“You made a promise. Aren't you going to follow through on it?”
Your son said he would walk his dog every day. Today he doesn't seem interested, so you remind him of his previous promise.
You made a promise. Aren't you going to follow through on it?
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This means to do what you said you'd do, or do what you promised.
You can express what you're following through by using "follow through on ___":
Are you going to follow through on your promise?
You can express what the promise was using "(someone's) promise to ___"
I'm starting to think that she might not follow through on her promise to pay us back.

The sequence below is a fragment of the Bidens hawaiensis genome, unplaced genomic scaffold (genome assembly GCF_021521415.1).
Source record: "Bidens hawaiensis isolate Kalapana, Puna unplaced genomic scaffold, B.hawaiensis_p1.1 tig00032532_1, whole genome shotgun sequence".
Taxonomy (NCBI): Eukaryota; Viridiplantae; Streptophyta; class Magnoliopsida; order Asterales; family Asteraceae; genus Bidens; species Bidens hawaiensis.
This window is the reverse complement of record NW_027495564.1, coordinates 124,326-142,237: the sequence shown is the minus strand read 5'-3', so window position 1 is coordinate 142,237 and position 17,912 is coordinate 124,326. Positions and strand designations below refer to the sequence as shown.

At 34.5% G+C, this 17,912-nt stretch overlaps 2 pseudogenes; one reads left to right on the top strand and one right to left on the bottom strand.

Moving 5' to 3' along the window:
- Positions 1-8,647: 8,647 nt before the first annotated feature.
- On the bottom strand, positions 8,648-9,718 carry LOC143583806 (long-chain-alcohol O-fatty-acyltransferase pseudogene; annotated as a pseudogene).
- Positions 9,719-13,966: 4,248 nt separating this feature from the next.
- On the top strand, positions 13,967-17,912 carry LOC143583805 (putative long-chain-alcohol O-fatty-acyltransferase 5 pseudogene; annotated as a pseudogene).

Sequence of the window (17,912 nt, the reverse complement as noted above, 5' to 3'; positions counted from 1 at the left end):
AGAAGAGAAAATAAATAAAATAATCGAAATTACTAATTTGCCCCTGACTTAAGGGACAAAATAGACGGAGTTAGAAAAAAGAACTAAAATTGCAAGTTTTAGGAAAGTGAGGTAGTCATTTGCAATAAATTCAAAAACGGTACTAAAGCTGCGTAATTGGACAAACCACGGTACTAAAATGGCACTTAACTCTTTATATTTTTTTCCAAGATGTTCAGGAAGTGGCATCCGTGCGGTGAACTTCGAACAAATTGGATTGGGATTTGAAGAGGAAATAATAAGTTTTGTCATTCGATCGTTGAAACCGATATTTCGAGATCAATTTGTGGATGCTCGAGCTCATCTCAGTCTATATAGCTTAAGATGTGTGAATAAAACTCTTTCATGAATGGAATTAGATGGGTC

In English, we can “promise” or we can “make a promise.” These are very similar in meaning. “Make a promise,” however, has a little more emphasis, and sounds a little more serious.
When you marry someone, you make a promise to be there for them.
When you want to make a promise, you usually don’t say ‘I make a promise.’ You can just say ‘I promise’:
I promise, I won't laugh. Now show me the picture!
‘Make a promise’ is for talking about promises:
I made him a promise, and I intend to keep it.
When someone should do something, but it seems like they aren’t going to, you might say “Aren’t you going to ___?”
Aren’t you going to say thank you?
Aren’t you going to tell her we can’t come?
Although this phrase has the form of a question, it’s more of a command. You wouldn’t want to say this to anyone you don’t know well. It shows some disapproval and is rather direct.